MPs cannot be allowed to profiteer from democracy – Scotsman comment

There are a number of reasons why MPs should be allowed to do other paid work.

MPs must represent their constituents, not companies that pay them money (Picture: Dan Kitwood/Getty Images)
MPs must represent their constituents, not companies that pay them money (Picture: Dan Kitwood/Getty Images)

For example, they may own a business or have a career that allows them to reduce their hours so they can keep their hand in while also doing their constituency work.

There is often little job security for those in politics and general elections can happen out of the blue, with the 2019 vote held just two-and-a-half years after the previous one.

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There is also the argument that it is important for politicians to remain connected to the real world through work, rather than becoming professional politicians or, heaven forbid, members of the ‘Westminster elite’, aloof from the everyday realities of ordinary people.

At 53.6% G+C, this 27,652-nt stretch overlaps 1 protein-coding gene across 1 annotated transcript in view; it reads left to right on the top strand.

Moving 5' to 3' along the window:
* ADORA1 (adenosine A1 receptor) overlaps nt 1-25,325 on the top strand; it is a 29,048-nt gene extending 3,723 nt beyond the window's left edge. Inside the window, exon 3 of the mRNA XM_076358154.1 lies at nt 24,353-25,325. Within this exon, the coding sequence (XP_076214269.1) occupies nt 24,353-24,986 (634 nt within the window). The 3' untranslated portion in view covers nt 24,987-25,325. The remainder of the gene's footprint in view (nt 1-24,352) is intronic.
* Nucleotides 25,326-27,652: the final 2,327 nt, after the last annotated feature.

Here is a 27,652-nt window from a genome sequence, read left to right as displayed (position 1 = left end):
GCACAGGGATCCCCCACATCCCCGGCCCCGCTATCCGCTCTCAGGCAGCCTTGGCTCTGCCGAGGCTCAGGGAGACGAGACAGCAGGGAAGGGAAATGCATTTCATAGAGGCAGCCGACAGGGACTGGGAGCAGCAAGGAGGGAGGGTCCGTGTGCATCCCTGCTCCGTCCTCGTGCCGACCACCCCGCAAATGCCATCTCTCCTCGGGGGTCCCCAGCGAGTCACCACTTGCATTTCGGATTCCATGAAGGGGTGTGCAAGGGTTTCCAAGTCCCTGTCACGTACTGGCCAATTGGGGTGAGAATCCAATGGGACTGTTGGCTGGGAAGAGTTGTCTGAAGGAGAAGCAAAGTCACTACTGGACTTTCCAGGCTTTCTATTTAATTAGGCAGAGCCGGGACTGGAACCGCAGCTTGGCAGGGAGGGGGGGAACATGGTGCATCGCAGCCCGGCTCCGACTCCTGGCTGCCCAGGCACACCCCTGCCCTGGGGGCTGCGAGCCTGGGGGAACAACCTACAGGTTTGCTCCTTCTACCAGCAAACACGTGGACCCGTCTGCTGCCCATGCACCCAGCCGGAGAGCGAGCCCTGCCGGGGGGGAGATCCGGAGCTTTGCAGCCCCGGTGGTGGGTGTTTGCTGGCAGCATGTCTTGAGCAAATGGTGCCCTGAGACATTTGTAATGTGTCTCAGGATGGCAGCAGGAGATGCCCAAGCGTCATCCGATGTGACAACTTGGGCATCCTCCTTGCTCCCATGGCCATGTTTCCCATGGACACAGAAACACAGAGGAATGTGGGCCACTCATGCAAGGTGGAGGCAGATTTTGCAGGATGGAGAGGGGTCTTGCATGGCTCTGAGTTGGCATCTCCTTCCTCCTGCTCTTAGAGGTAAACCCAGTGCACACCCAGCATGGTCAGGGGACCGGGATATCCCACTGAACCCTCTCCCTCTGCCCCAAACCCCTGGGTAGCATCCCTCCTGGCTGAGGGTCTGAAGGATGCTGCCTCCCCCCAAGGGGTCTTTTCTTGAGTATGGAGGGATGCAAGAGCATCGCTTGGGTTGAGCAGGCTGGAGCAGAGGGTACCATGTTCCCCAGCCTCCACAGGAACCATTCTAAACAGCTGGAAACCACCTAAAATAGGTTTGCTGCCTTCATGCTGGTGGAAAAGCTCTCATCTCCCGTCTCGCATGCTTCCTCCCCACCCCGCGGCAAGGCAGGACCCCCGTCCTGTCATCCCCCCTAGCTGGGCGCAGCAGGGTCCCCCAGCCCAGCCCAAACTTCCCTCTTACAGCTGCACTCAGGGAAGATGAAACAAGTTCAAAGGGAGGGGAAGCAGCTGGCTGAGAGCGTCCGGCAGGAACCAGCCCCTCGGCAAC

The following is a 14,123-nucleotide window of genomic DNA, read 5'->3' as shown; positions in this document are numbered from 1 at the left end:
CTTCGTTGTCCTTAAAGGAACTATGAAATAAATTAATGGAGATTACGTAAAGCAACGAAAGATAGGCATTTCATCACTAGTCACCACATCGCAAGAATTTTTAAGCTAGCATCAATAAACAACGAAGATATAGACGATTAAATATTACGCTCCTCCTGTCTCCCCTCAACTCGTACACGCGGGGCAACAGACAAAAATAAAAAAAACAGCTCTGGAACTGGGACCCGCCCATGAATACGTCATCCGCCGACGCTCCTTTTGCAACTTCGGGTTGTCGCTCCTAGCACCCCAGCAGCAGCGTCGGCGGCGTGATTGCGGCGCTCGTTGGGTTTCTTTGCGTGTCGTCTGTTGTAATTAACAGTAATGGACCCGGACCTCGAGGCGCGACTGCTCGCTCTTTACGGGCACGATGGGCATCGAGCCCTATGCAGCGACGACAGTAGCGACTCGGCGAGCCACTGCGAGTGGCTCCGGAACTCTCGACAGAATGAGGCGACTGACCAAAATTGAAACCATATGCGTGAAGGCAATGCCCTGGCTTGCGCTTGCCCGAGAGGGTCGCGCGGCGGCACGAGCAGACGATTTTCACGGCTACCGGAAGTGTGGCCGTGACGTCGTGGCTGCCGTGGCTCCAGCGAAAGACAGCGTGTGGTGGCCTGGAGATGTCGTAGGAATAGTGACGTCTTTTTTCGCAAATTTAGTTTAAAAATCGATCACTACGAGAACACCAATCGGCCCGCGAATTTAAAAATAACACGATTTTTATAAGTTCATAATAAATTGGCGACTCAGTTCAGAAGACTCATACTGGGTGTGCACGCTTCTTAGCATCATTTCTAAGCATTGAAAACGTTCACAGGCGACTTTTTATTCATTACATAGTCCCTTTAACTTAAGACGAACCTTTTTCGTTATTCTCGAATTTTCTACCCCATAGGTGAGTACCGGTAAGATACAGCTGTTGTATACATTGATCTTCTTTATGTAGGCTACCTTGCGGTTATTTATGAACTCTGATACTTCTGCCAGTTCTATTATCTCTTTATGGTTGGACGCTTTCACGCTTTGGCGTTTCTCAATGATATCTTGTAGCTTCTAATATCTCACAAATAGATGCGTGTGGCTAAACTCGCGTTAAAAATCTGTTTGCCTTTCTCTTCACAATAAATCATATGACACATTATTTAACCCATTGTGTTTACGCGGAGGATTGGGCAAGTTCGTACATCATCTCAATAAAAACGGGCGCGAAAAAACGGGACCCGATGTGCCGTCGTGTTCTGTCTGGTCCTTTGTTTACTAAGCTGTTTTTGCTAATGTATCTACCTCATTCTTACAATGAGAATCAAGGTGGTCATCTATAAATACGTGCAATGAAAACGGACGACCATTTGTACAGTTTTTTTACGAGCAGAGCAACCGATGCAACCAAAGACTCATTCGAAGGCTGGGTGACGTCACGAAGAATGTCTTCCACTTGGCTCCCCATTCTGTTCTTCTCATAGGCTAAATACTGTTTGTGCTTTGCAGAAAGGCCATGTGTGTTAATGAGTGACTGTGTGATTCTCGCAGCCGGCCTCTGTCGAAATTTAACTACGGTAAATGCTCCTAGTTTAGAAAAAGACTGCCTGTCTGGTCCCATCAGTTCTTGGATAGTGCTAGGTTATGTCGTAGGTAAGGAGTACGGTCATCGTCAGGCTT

However, it has now been revealed by Scotsman stablemate NationalWorld that MPs received a grand total of at least £9,446,000 between January 2020 and August 2021 in payments over and above their salaries. The highest earner was Theresa May, who made £1,299,000, mostly for speaking engagements, which she says help her to “maintain ongoing involvement in public life”.

MPs – or at least the 43 per cent who registered income from other work – spent a total of 56,487 hours on their second jobs, earning an average of more than £167 an hour.

All this suggests that the arguments usually deployed to defend such sources of income do not actually work for at least some MPs.

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Some MPs are highly paid lawyers, financiers and company executives, and there is nothing wrong with that, providing they spend enough time on their constituents.

But, while lobbying itself is an important part of democracy, the buying up of MPs goes too far, whatever pretence is made about the real reasons for the payments.

As we said last week following the Owen Paterson affair, our elected representatives are supposed to represent our interests, not those of corporations that pay them large amounts of money, potentially to the detriment of rival firms.

All this cries out for root-and-branch reform and a system that ensures MPs’ second jobs are for understandable, legitimate reasons. Without such measures, the cynical perception will grow that some are trading on their status as lawmakers and doing little but profiteering from democracy.

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